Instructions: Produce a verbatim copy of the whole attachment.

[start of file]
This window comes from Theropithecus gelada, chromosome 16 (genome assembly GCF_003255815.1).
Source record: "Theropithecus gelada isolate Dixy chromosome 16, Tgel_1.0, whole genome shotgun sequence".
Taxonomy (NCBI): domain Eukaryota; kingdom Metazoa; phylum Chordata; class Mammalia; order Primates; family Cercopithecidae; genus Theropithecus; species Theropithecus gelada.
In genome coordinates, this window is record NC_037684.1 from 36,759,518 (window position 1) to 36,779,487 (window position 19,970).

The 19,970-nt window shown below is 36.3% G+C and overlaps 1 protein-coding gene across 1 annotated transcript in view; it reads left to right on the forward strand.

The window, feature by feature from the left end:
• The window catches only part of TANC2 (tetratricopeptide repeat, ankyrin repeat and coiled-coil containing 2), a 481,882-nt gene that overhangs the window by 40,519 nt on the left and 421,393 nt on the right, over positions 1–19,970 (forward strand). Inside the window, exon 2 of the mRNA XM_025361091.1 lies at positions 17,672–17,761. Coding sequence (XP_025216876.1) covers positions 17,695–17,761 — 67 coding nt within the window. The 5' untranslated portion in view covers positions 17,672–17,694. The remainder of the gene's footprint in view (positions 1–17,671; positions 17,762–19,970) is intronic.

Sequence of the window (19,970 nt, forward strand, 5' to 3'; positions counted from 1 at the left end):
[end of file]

This window comes from Theropithecus gelada, chromosome 16 (genome assembly GCF_003255815.1).
Source record: "Theropithecus gelada isolate Dixy chromosome 16, Tgel_1.0, whole genome shotgun sequence".
Taxonomy (NCBI): domain Eukaryota; kingdom Metazoa; phylum Chordata; class Mammalia; order Primates; family Cercopithecidae; genus Theropithecus; species Theropithecus gelada.
In genome coordinates, this window is record NC_037684.1 from 36,759,518 (window position 1) to 36,779,487 (window position 19,970).

The 19,970-nt window shown below is 36.3% G+C and overlaps 1 protein-coding gene across 1 annotated transcript in view; it reads left to right on the forward strand.

The window, feature by feature from the left end:
• The window catches only part of TANC2 (tetratricopeptide repeat, ankyrin repeat and coiled-coil containing 2), a 481,882-nt gene that overhangs the window by 40,519 nt on the left and 421,393 nt on the right, over positions 1–19,970 (forward strand). Inside the window, exon 2 of the mRNA XM_025361091.1 lies at positions 17,672–17,761. Coding sequence (XP_025216876.1) covers positions 17,695–17,761 — 67 coding nt within the window. The 5' untranslated portion in view covers positions 17,672–17,694. The remainder of the gene's footprint in view (positions 1–17,671; positions 17,762–19,970) is intronic.

Sequence of the window (19,970 nt, forward strand, 5' to 3'; positions counted from 1 at the left end):